It seems to us that the anti-spam community has so far viewed its opponent in the arms race as a gaggle of individual bad actors to be identified and stymied rather than an industry that has arisen to satisfy economic demand for its product. Putting any number of individual spammers out of business would not be hard, since they already make little profit on the average. But this would not eliminate junk email – there will always be new spammers willing to step in and serve any unmet demand. An information-compatible strategy, on the other hand, would relentlessly seek to shift the equilibrium level of spamming activity in a favorable direction through an assault on the quality of spammers’ information assets. A range of information-compatible actions could be devised, some more proactive than others. Two basic principles should guide such actions: make it hard for spammers to get good information, and make it easy for them to get bad information.

The practice of spending money on spam-identification technologies that are then used to construct publicly deployed email filters and sender blacklists can be viewed as incompatible with the first principle. Spammers can costlessly find out which of their messages are being diverted by filters and which of their servers have been blacklisted, making it easy for them to react with countermeasures. The anti-spam side spends heavily to develop strategic information and, perversely, the spammers spend nothing for the information they need to react. (It is as if NATO had let the Warsaw Pact log into computers at Ft. Meade to find out which codes had been broken and which were still secure.)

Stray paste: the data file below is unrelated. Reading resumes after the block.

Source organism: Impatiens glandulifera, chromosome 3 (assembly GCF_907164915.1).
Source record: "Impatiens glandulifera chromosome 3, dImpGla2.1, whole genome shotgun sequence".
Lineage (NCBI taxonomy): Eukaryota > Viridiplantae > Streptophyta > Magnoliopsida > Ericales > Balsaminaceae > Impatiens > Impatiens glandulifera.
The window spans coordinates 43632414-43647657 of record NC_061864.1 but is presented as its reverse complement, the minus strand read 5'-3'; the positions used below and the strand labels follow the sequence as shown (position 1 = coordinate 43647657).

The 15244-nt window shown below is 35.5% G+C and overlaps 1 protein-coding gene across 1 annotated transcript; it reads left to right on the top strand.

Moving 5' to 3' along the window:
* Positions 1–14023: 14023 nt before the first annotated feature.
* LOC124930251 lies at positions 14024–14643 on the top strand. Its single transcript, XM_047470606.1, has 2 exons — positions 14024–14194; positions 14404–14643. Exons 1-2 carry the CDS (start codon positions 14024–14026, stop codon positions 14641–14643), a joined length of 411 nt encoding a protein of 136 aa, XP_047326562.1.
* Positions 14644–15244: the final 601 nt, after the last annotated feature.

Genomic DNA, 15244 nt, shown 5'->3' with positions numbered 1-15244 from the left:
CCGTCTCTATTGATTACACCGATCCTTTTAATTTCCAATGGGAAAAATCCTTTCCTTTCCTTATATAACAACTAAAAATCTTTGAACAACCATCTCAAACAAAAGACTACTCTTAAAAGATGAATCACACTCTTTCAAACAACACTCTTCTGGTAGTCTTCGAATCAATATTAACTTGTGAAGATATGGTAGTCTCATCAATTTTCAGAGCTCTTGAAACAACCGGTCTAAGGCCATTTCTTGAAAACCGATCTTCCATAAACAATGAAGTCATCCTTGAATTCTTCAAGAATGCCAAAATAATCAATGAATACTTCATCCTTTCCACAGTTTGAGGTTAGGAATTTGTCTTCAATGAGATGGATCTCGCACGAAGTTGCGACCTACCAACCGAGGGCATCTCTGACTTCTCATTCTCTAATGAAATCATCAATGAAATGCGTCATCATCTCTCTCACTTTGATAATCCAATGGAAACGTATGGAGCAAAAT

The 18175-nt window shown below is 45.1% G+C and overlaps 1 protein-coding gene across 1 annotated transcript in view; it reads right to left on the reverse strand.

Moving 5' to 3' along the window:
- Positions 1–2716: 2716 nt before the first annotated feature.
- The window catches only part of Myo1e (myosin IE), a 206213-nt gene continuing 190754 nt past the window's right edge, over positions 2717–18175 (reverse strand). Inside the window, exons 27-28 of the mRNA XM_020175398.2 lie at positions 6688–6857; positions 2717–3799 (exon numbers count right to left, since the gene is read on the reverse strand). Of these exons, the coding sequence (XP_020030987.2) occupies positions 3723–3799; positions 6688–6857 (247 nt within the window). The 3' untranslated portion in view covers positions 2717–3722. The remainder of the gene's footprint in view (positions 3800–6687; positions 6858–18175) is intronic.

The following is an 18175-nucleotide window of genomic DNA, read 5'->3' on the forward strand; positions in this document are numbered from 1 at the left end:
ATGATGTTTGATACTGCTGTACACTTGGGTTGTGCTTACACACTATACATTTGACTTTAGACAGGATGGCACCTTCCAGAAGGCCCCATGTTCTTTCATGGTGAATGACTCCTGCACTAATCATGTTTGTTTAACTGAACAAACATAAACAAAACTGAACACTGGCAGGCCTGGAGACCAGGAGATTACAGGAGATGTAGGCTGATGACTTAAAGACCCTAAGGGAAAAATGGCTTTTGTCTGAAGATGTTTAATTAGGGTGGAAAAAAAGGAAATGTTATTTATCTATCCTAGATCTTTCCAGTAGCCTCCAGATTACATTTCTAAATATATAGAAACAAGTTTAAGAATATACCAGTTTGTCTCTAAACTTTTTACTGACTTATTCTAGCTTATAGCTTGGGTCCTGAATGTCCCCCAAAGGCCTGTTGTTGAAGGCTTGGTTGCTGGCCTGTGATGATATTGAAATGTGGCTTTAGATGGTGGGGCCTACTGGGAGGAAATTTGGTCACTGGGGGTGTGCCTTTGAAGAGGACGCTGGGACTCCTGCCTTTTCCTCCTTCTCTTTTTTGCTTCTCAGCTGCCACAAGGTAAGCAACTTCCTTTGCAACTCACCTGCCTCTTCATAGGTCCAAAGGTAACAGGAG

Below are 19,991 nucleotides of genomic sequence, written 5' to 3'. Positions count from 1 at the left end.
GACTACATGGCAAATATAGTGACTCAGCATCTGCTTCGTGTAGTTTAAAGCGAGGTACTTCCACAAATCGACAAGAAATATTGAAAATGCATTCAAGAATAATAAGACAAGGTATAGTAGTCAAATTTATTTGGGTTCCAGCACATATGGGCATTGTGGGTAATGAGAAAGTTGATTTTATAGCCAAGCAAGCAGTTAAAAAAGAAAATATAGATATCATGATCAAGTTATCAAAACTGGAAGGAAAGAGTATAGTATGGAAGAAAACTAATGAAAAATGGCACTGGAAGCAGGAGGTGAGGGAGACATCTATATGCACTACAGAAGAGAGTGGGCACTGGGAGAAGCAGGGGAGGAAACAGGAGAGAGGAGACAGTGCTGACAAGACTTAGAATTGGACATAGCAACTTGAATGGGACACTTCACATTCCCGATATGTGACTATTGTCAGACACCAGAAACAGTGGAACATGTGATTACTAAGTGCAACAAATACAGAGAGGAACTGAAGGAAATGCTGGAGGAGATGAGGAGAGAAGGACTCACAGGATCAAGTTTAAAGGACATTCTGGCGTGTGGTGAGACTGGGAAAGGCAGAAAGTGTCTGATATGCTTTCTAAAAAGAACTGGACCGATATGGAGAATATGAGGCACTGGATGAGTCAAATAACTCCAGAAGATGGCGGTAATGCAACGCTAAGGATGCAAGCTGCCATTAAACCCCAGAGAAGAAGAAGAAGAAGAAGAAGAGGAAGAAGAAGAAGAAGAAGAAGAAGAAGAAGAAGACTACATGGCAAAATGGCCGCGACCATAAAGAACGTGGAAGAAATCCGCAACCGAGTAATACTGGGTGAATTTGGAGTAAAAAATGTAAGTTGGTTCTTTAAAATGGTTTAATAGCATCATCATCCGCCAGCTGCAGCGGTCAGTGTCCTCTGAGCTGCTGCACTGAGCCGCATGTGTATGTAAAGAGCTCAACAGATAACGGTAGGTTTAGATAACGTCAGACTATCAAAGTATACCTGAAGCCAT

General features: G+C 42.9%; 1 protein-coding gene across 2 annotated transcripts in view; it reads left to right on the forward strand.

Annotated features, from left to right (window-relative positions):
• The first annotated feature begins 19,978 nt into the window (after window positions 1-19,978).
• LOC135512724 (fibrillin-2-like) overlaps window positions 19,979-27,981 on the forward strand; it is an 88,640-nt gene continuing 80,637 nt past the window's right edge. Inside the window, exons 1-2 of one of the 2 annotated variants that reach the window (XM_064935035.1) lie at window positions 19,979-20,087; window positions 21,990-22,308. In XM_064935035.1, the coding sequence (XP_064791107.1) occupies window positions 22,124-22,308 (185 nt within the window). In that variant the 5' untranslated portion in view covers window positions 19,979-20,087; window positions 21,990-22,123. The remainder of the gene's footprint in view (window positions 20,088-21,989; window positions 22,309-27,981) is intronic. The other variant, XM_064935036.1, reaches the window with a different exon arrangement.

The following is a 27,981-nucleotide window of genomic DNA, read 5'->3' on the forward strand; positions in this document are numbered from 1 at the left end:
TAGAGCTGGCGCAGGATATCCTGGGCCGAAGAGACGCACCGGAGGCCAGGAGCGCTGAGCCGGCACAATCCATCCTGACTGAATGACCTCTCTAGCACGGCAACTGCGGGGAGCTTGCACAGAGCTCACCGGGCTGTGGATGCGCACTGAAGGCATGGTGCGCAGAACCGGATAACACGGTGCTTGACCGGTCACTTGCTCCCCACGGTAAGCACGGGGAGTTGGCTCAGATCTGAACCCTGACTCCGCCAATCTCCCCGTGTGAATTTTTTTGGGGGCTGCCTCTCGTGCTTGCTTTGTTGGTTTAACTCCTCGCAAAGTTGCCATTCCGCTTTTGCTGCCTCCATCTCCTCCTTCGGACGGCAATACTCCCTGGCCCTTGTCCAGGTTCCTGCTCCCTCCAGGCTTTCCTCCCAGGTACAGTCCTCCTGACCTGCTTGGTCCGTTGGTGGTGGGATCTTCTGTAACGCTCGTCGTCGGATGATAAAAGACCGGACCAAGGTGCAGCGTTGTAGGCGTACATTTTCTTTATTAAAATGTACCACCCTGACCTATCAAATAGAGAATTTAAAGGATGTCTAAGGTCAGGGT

To be more proactive, the anti-spam community should seek to turn the tables, spending less themselves while making the spammers spend more. For example, they might use disinformation to advance the second principle. The purpose of disinformation in warfare is to make one’s adversaries waste resources. (That is why the U.S. built empty ICBM silos during the Cold War and Gen. Patton commanded a phantom army in eastern England during World War II.) The anti-spam community has the ability to thoroughly corrupt the spammers’ information assets with disinformation. For instance, ISPs could deploy electronic equivalents of Patton’s plywood army: legions of robotic email accounts realistic enough to pass any spammer’s Turing test.